Israel-Hamas temporary truce and hostage release set for Friday, cautious international optimism surfaces

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Tzachi Hanegbi

23rd November 2023 – (Tel Aviv) Israel’s national security adviser, Tzachi Hanegbi, affirmed that the liberation of hostages under a provisional ceasefire between Israel and Hamas will not commence until Friday. As the Head of Israel’s National Security Council, Hanegbi confirmed that discussions regarding the particulars of the agreement are currently in progress. “The (hostage) release will begin according to the original agreement, and not before Friday,” he clarified.

In the early hours of Wednesday, the Israeli government consented to a Qatar-mediated agreement with Hamas, which encompasses a temporary ceasefire and the release of hostages.

Hamas has acknowledged the agreement, terming it a “humanitarian truce” that would see the liberation of 150 Palestinian women and children detained in Israeli prisons.

Hostages will be freed in smaller cohorts over a period of four days, during which a cessation of hostilities will take place, stated an announcement from the office of Israeli Prime Minister Benjamin Netanyahu. The release of each subsequent batch of 10 hostages will extend the ceasefire by one day.

On Wednesday, Israel disclosed that it would recommence operations in the Gaza Strip immediately following the implementation of the new truce agreement for hostage release.

Eylon Levy, spokesperson for the Israeli government, during a press briefing, declared, “We are at war with Hamas, a war that was initiated with the October 7 Hamas massacre and that will continue”. Levy further stated that the conflict would resume “immediately” after the full execution of the truce deal and the planned release of hostages.

The truce mandates that both Israel and Hamas cease hostilities. The conflict has caused extensive destruction in Gaza, with entire neighbourhoods demolished by Israeli strikes. Official Palestinian figures report a death toll of approximately 14,532 individuals, primarily civilians. Israeli sources have recorded around 1,200 casualties, with a further 240 held hostage during the Hamas attacks in southern Israel that precipitated the conflict.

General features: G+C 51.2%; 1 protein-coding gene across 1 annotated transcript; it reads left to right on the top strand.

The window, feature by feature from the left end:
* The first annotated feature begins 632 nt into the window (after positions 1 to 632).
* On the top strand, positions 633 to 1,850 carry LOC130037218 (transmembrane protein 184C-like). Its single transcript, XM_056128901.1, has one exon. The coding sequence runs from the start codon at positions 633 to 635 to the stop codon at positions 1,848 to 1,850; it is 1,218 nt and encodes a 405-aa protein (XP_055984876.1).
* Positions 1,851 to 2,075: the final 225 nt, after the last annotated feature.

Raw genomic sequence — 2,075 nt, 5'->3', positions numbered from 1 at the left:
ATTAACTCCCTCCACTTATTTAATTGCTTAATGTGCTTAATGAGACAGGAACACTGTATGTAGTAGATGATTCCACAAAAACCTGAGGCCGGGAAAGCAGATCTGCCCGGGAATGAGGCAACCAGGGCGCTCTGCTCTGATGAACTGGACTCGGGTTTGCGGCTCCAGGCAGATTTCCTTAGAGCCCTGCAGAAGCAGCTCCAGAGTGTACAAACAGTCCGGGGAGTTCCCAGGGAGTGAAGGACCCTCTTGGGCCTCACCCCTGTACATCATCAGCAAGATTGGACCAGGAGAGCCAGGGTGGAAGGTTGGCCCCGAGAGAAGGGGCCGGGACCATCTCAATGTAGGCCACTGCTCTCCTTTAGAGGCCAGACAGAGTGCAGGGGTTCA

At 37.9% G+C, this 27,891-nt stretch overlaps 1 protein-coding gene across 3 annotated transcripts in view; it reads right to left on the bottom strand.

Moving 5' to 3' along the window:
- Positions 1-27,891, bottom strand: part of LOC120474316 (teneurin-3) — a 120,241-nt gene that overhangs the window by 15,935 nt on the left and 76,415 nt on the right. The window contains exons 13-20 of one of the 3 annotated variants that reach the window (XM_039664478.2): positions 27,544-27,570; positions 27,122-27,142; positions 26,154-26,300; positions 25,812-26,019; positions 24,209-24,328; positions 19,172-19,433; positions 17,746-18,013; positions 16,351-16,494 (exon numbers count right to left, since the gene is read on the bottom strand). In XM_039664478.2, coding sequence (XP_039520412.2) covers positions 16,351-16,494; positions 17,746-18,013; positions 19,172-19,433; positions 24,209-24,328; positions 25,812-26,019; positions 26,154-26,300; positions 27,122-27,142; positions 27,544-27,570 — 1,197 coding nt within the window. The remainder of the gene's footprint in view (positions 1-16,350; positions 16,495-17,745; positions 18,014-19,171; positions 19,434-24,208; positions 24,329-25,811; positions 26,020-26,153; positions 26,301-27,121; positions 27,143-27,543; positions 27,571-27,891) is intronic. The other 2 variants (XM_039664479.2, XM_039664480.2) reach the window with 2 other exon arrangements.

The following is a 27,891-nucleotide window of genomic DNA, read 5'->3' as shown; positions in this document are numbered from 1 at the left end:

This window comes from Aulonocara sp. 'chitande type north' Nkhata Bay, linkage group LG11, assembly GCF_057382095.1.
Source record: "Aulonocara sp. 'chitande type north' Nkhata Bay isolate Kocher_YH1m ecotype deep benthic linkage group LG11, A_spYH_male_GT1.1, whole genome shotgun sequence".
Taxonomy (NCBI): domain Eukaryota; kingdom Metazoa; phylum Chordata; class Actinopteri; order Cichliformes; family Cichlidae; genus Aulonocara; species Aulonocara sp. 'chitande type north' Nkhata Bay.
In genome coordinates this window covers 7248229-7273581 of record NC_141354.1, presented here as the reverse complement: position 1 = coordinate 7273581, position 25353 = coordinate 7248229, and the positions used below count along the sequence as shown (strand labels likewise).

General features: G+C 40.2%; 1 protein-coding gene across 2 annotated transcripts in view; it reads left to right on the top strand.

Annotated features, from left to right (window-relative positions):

China, through Foreign Ministry spokesperson Mao Ning, has expressed support for the temporary ceasefire agreement, hoping it will alleviate the humanitarian crisis and de-escalate the situation.

UN Secretary-General Antonio Guterres, through his deputy spokesperson Farhan Haq, applauded the agreement, calling it “an important step in the right direction”.

Sheikh Mohammed bin Abdulrahman Al Thani, Qatar’s prime minister, voiced his hopes that the deal would lead to a lasting ceasefire and initiate “serious talks” towards resolving the Israeli-Palestinian conflict.

Arab League (AL) Secretary-General Ahmed Aboul-Gheit also extended his welcome to the newly agreed humanitarian truce, expressing hope that it would evolve into a “comprehensive ceasefire”. Aboul-Gheit stressed the importance of a comprehensive political solution to the Palestinian issue based on the two-state solution as “the only way” to break the recurring cycles of violence in the Middle East.ShareRetry